This mural was a collaboration between artist Nick Sweetman and artist, story-teller and historian Philip Cote. Sweetman painted many species of animals and birds found across Canada, such as the herons, redwing blackbirds, snapping turtles, salmon and wood buffalo. Woven throughout the design are stories and teachings of the Anishnaabe, painted by Cote, that represent the energy that flows through all things and tells stories about humanity's relationship with nature. The mural depicts the four plants of a medicine wheel - sweetgrass, tobacco, cedar and sage - which is a symbol used in health and healing that represents a number of teachings related to astronomy, spirituality, lifecycles and the four elements, directions and seasons.
  2. Franklin Horner Community Centre
    432 Horner Avenue
    This heritage-designated building has a long, rich history and has been a vital part of the Alderwood community since its inception. It was originally constructed as a public school in the 1910s, designed by famed Toronto architect EJ Lennox (who also designed Casa Loma and Old City Hall). In 1926, it was named after Franklin Horner, a local resident who previously owned much of the land surrounding the school, and who helped negotiate its construction on this site. The building underwent several renovations and additions over the ensuing years as Alderwood's population grew rapidly during the Second World War. After the school closed in 1984, it was transformed into a community centre thanks to a grassroots community effort led by local resident Don Law (a mural on the side of the building pays tribute to Law). The Franklin Horner Community Centre opened in 1986 and continues to serve the community to this day.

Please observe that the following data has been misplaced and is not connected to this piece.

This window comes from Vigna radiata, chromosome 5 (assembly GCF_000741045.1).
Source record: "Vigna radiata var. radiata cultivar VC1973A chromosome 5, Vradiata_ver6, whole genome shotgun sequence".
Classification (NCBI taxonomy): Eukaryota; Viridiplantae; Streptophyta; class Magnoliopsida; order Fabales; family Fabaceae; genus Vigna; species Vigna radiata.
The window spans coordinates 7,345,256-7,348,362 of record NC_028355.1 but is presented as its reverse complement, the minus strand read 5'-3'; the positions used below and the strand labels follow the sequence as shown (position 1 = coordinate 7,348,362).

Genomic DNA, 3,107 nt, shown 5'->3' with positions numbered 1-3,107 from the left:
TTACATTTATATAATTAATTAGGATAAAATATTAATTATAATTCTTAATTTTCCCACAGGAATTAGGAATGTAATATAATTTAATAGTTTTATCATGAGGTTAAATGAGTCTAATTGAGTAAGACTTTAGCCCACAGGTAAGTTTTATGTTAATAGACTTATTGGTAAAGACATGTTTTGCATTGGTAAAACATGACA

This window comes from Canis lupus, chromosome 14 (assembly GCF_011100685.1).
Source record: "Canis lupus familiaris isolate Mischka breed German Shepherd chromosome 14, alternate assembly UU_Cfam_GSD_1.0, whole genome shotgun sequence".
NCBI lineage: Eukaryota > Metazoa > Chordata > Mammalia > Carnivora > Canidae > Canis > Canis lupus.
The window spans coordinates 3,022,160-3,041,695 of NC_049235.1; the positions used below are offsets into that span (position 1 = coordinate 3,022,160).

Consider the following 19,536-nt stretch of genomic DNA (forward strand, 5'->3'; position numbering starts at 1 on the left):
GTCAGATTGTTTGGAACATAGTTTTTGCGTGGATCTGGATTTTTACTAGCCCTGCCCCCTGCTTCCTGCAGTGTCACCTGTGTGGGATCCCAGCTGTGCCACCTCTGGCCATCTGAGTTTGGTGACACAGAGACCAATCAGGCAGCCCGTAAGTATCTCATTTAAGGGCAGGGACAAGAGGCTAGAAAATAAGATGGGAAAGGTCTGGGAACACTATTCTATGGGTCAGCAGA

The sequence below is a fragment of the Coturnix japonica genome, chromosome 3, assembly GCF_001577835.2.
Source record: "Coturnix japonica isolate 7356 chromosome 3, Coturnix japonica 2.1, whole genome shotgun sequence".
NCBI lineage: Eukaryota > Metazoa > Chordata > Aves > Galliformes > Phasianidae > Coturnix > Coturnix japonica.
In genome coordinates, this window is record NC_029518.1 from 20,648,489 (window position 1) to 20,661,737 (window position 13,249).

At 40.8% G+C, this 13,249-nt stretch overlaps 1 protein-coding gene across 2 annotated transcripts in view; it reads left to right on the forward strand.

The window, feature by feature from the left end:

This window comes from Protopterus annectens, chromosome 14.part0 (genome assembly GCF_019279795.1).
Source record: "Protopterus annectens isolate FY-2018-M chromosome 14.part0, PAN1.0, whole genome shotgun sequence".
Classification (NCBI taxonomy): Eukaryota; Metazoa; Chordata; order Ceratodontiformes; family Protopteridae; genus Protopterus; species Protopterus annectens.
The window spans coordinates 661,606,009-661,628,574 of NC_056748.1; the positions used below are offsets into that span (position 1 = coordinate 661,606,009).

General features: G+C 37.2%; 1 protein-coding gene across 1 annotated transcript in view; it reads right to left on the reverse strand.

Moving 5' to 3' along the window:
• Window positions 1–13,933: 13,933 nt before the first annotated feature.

3. Lafferty/O'Connor House
    12 Connorvale Avenue
    *Note: Private property. Please observe plaque and property from the sidewalk only. A plaque on the grass outside of 12 Connorvale Avenue notes the history of a farmhouse that used to be situated here. This farmhouse was built by William Lafferty, a Black man who left the United States for Canada in the 1830s. Lafferty was a successful grocer in Toronto, and purchased this property with the intention of growing food for his stores. Lafferty's son Alfred was a gifted academic who attended Upper Canada College and became the first Black lawyer in Chatham, Ontario. The house was later purchased in 1879 by the O'Connor family. Six of the O'Connors' daughters went on to become The O'Connor Sisters, a famous vaudeville act that toured around North America, performing with big stars of the day. The home stayed in the O'Connor family until 1989, until it was sold and demolished.
  4. Dufferin Gate Studios
    20 Butterick Road
    This film studio production facility offers eighty thousand square feet of studio and support space, and has been involved with several notable productions, including 'The Tudors', 'Queer as Folk', 'Rookie Blue', and 'Transporter: The Series'. It is one of many studios that have set up shop in Etobicoke, taking advantage of the area's proximity to both downtown Toronto and Toronto Pearson International Airport. The film production industry in Toronto generates over two billion dollars in revenue each year and employs forty thousand people.